A limited edition Abel Super 5N (narrow) fly reel in a design inspired by artist and environmentalist James Prosek will benefit the international conservation organization Trout Unlimited.
Only 100 of the individually colored and anodized reels will be produced. Reels will be accompanied by a signed and numbered 11x14 gicleč print of a brown trout by Prosek. The print number will correspond to the reel number.
Reel number one and gicleč print number one will be donated to Trout Unlimited by Abel. The reel and print will be sold at an auction with all proceeds to TU
The brown trout reel is the fifth in a series of Prosek-inspired works. Brook trout, west slope cutthroat trout, steelhead and Atlantic salmon models preceded the trout. All prior reels were quickly sold out. “This series of Abel/Prosek reels has become the most collectable fishing tackle in recent memory,” said Abel sales manager Jeff Patterson.
The American-made S-5N is machined from cold finished 6061-T aircraft quality aluminum. Reels are then precision machined (not die cast) on C.N.C. lathes and mills.
Abel’s newest reel was designed for a 5- or 6-weight rod in freestone river, spring creek or lake conditions. The 5.7 ounce reel is fitted with Abel’s 100% cork disc drag system, is fully anodized and finished for both fresh and saltwater use.
The reel weighs 5.7 ounces with a diameter of 3.50 inches, and width of .750 inches. Backing capacities are125 yards of 20# with a 5-weight forward line; and 100 yards of 20# with a 6-weight forward.
Founded 48 years ago (July, 1959), Trout Unlimited was guided by the principle that if they “take care of the fish, then the fishing will take care of itself.” And that principle was grounded in science. TU’s first president, Dr. Casey E. Westell Jr., said, “In all matters of trout management, we want to know that we are substantially correct, both morally and biologically.”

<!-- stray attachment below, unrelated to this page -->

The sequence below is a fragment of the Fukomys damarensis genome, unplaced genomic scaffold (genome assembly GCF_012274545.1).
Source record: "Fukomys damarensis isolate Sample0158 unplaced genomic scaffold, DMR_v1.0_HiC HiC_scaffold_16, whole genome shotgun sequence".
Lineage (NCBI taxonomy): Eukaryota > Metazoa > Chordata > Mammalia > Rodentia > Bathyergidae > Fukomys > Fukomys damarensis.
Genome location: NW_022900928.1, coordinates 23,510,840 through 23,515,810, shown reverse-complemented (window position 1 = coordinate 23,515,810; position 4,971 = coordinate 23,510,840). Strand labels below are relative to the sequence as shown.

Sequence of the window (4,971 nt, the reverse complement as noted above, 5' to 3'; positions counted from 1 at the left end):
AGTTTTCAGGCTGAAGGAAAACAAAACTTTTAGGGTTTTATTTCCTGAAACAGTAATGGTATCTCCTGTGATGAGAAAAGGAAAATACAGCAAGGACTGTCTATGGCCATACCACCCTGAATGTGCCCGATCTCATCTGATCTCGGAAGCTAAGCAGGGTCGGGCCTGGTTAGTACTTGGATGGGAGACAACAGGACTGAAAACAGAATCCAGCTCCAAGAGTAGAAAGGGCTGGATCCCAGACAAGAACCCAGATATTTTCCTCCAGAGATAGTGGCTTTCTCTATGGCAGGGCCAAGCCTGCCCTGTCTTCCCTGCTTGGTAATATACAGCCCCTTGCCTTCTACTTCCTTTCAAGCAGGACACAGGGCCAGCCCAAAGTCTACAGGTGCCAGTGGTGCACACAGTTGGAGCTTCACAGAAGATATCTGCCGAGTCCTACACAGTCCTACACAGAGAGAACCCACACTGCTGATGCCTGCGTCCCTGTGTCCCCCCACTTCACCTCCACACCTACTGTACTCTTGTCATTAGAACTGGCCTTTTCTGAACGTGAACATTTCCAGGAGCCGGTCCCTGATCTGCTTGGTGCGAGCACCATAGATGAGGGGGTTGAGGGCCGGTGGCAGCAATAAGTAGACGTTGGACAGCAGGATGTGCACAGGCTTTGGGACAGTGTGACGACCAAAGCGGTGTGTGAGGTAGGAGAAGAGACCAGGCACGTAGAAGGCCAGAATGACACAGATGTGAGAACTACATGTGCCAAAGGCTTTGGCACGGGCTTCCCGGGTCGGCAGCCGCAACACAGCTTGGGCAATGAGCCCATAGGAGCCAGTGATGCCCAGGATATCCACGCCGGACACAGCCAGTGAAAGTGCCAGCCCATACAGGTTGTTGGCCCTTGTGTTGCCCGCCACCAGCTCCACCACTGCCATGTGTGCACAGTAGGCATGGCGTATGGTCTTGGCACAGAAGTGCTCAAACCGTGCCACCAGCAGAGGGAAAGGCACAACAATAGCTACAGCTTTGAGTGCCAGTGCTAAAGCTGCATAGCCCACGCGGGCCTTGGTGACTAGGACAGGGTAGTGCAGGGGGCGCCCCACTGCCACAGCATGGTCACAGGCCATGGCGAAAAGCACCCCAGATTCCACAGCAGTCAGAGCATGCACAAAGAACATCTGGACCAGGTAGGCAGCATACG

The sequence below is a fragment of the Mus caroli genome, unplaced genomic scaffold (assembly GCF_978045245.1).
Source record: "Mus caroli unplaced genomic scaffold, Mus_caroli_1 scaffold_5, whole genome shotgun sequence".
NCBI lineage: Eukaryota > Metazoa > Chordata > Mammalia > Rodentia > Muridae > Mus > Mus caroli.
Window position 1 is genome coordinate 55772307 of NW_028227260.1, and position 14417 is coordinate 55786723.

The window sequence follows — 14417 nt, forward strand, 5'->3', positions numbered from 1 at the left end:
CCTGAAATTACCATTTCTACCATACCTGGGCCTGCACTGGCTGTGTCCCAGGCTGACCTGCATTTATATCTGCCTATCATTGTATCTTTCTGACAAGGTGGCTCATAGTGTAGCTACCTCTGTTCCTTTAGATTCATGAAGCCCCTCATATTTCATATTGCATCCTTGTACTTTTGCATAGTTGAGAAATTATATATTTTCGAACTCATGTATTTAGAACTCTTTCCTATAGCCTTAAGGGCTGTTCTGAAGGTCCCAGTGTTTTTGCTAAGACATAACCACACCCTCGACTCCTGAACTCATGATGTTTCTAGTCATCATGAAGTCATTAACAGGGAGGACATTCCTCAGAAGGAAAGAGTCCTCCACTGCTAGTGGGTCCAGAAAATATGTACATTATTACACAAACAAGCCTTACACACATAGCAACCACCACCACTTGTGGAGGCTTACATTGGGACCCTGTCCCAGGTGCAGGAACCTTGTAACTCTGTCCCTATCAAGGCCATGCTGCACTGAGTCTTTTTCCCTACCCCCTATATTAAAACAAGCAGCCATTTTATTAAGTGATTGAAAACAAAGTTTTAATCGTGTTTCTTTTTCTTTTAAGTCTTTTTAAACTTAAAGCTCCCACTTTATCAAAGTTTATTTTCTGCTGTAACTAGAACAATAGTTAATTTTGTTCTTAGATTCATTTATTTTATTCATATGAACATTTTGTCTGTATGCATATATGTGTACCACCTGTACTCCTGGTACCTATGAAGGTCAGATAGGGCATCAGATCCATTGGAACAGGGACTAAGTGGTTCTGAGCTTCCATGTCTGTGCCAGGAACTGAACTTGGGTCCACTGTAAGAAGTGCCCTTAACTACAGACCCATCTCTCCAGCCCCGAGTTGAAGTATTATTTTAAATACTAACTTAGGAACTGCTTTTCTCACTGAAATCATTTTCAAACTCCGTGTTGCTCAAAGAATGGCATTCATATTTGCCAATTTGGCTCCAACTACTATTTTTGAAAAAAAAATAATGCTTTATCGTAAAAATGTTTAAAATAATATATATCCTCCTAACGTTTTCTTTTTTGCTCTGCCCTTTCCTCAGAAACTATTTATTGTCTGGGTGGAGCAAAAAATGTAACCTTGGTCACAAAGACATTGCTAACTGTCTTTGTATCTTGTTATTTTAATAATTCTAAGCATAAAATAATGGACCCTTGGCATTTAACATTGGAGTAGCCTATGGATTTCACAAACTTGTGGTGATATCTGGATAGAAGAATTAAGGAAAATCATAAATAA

In 1962-63, TU prepared its first policy statement on wild trout, and persuaded the Michigan Department of Natural Resources to discard “put-and-take” trout stocking and start managing for wild trout and healthy habitat. On the heels of that success, anglers quickly founded TU chapters in Illinois, Wisconsin, New York, and Pennsylvania.
TU won its first national campaign in 1965: Stopping the construction of the Reichle dam on Montana’s Big Hole River. Five years later, TU helped secure a ban on high-seas fishing for Atlantic salmon. And in 1971, TU took legal action to protect the last free-flowing stretch of the Little Tennessee River. Perhaps one of the most significant early applications of the Endangered Species Act, the action stopped the Tellico dam, but only temporarily: An eleventh-hour congressional appropriations rider later doomed TU’s victory.
The organization’s recent accomplishments include: Securing permanent protection of 140,000 acres in California’s Sierra Nevada in the Pacific Gas & Electric bankruptcy settlement.
Negotiating a water deal that permanently sets aside 10,000 acre-feet of water in Montana’s Bitterroot River.
Employing cutting-edge technology like thermal infrared imagery to direct abandoned mine remediation work in Pennsylvania’s Kettle Creek watershed.
Advocating successfully for trout-friendly operation of five dams on the Housatonic River.
Uniting TU members in five states in a broad-based, multi-partner effort to restore brook trout in the Southern Appalachian Mountains.
Leading a landmark effort to restore fishable Atlantic salmon runs on Maine's Penobscot River.
Coordinating the Trout in the Classroom program which teaches children in more than 100 schools about the importance of healthy aquatic ecosystems.
Mobilizing hunters and anglers to ensure responsible use and lasting protection of the nation's public lands.
Launching a watershed-scale conservation effort in the 24,000-square-mile Driftless region of Minnesota, Wisconsin, Iowa and Illinois
Prosek, who has authored and/or illustrated Trout an Illustrated History, Trout of the World, Joe and Me, Fly-Fishing the 41st Parallel, Early Love and Brook Trout and a children’s book, A Good Day’s Fishing, has been called the James Audubon of fish.
His brown trout gicleč print is an individually produced high resolution reproduction. Artists feel that a gicleč is superior to traditional lithography in that colors are brighter; they last longer, and are virtually a continuous tone rather than tiny dots.
These finishes are still available on any Super Series or Big Game reels/spools for the standard prices.